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QR codes for medication education

QR codes for medication education | Male holding a smartphone with a QR code on the screen - Canadian Foundation for Pharmacy

QR codes for medication education

Imagine patients being able to scan a QR code on their prescription vial to access a brief educational video about their medication—and in multiple languages, to boot.

You might not have to imagine this scenario much longer, thanks to a quartet of enterprising pharmacists and funding support from the new Nashat Family Community Pharmacy Fund, administered by the Canadian Foundation for Pharmacy (CFP).

QR-coded educational videos were the brainchild of Sammu Dhaliwall, a hospital pharmacist at North West Telepharmacy Solutions who also occasionally works as a relief pharmacist in community practice. When he ran the idea by several community-pharmacist colleagues, they immediately jumped on board and the four of them established QRx Digital, a separate business dedicated to the project.

Navdeep Singh - Canadian Foundation for Pharmacy
Navdeep Singh

“QRx Digital was founded with the goal to help patients have timely access to information about their medications, to improve patient health literacy and compliance, and to ensure a more engaged patient experience,” says Navdeep Singh, one of the founders and a staff pharmacist at Sandalwood Care Pharmacy in Brampton, Ont.

In 2022, the QRx Digital team self-funded and created 10 videos to start, each on a top generic medication dispensed in Canada and all of them in English. Singh gathered feedback from her patients to improve upon the videos’ content. While doing this, she and her QRx Digital colleagues also realized how valuable the videos would be in other languages.

“We felt from our practice needs we wanted a product that resonated with patients who don’t speak English as a first language,” says Singh.

However, they needed additional funding to create more videos in multiple languages. They also needed additional funds to seamlessly incorporate the QR codes, which at this point need to be affixed as stickers to prescription vials. “Eventually the QR code will be embedded in the drug file and printed as part of the prescription label,” says Singh.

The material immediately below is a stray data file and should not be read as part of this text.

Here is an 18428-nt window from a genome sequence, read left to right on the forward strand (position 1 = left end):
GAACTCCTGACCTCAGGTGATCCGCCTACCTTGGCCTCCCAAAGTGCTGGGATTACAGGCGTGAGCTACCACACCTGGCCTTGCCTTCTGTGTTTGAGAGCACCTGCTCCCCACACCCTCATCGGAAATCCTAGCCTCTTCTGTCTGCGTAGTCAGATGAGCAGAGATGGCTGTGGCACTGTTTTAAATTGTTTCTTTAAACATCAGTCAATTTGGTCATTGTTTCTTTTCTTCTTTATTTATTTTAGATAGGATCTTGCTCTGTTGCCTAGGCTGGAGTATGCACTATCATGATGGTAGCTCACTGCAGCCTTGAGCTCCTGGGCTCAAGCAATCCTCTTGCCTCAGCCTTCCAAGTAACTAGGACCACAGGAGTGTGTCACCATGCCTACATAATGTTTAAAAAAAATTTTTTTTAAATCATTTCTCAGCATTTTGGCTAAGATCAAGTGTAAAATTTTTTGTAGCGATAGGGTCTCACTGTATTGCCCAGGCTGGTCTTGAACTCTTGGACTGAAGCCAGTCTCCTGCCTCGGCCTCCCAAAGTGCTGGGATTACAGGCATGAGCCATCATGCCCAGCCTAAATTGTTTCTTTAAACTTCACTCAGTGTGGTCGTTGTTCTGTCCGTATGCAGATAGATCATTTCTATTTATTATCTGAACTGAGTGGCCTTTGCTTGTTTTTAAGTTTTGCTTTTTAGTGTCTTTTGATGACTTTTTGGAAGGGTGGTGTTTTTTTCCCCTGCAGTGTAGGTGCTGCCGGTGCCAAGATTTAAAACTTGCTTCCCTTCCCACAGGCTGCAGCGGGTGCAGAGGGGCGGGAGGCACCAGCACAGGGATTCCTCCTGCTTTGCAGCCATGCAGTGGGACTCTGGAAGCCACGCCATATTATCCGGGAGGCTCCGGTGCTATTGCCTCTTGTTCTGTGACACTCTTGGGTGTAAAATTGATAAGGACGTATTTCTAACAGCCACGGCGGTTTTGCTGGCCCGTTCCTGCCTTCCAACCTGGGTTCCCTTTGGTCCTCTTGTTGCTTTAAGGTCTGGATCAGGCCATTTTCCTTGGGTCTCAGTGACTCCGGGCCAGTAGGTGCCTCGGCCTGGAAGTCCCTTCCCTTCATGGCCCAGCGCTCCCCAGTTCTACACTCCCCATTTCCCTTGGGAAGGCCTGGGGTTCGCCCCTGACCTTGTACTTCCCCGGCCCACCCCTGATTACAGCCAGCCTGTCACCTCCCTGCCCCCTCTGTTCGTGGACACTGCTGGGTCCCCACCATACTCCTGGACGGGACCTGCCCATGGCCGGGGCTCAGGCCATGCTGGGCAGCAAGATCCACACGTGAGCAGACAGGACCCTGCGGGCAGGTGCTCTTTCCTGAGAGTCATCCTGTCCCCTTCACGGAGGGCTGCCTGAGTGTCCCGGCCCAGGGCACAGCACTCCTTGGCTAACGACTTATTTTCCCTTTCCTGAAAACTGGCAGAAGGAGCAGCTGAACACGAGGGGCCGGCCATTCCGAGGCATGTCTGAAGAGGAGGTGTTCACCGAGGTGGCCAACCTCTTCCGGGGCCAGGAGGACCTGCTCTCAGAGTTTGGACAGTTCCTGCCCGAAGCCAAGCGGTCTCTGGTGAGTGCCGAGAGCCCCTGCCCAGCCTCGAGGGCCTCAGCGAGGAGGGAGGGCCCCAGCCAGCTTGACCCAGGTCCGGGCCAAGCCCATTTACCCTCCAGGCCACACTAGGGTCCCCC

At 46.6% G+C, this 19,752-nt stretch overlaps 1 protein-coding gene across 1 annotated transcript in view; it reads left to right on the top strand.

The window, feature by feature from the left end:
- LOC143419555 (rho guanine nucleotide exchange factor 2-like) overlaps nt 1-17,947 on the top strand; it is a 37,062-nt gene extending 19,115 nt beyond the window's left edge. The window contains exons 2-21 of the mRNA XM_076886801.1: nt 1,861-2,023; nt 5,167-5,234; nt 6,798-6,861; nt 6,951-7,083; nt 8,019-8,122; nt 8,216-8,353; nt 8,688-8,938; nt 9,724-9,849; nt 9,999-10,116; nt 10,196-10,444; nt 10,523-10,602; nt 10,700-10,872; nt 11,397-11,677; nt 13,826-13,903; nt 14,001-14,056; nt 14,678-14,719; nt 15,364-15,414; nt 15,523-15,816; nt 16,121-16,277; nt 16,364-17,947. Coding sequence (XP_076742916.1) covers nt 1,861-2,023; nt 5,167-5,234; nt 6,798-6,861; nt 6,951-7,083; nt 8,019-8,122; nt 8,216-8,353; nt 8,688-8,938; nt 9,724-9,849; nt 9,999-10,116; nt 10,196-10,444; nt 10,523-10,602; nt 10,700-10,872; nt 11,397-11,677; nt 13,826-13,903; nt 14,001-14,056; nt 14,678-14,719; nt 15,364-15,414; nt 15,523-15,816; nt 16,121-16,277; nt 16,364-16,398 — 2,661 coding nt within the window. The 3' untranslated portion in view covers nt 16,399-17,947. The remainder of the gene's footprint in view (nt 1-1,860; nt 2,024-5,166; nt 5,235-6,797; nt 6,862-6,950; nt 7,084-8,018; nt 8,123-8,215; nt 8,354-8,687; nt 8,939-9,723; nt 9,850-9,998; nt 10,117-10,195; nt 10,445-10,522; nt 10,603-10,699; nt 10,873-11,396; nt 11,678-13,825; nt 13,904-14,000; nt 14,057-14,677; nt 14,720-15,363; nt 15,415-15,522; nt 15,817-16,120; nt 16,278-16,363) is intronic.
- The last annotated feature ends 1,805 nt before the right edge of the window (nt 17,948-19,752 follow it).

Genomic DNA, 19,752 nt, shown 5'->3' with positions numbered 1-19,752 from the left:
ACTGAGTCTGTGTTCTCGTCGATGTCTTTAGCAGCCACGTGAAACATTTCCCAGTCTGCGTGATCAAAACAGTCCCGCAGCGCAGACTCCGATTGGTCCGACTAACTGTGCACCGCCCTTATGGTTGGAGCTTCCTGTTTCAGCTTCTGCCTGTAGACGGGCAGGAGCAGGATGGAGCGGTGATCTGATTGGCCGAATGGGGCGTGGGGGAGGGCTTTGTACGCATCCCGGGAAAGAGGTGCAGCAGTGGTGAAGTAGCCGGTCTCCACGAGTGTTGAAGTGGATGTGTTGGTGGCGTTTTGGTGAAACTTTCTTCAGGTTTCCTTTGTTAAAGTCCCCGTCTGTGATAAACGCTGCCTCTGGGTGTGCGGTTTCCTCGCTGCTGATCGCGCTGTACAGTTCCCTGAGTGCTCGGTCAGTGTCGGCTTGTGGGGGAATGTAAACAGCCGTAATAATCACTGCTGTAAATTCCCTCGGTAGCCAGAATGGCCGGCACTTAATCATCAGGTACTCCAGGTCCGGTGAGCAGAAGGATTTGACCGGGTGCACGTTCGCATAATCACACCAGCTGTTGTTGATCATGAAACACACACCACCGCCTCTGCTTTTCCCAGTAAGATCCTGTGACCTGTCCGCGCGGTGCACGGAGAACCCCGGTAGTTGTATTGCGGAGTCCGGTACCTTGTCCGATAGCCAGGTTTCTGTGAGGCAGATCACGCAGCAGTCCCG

Finally, funding was necessary for evidence-based research to demonstrate proof of concept, to lay a strong foundation for expansion to other pharmacies. The team brought in Dr. Tejal Patel, Clinical Associate Professor at University of Waterloo School of Pharmacy, to oversee the research study.

Enter the Nashat Family Community Pharmacy Fund, part of CFP’s long-standing Innovation Fund. The new Community Pharmacy Fund aims to empower community pharmacies to explore and validate new services, technologies, and patient care models that can demonstrably improve health outcomes as well operational efficiency within the pharmacy.

“The Nashat family created this fund to bridge the gap between innovative ideas and their implementation in community pharmacy,” says Dr. Michael Nashat, a second-generation pharmacist along with his brother Robert. Their father, Magdy, opened his first pharmacy in Canada in 1997.

QRx Digital is thrilled to lead the way as the fund’s first recipient. “We are very thankful to the Nashat family for this grant and to the CFP Board for selecting us,” says Singh, who is the lead investigator for the research. 

“We feel that because these videos are designed by practicing pharmacists, the pharmacy team will feel confident that this patient education tool is coming from a trustworthy and reliable source,” she adds.

The QRx team will translate the videos in Punjabi and Portuguese to start, two common languages among patients at BramCity Pharmacy in Brampton, Ont., site of the pilot project. The translated videos for the pilot study will focus on the medications of atorvastatin, metoprolol and ramipril.

The research will be a combination of surveys, focus groups and one-on-one interviews to assess the patient experience as well as the impact on workflow for the pharmacy team. The goal is for results to be published in 2025.

Based on the study results, “we will expand the number of languages for translated videos and then roll this out to more pharmacies to be incorporated into their service offerings,” says Singh. “If there are any pharmacies interested in becoming early-adopter partners, we would love to hear from you.”

Interested pharmacists can contact QRx Digital at info@qrxdigital.ca.

Michael Nashat

“We hope to have them available in about 10 languages,” adds Singh. “Our videos will be one of the first multi-language videos that have taken cultural context into account.” Eligibility for the Nashat Community Pharmacy Fund extends to community pharmacists and researchers “collaborating and committed to conducting practical, ROI-focused research on innovative practices that have the potential for wide-scale application across the pharmacy profession,” says Nashat. For details on how to apply, contact Linda Prytula, CFP’s Executive Director, at lprytula@cfpnet.ca.

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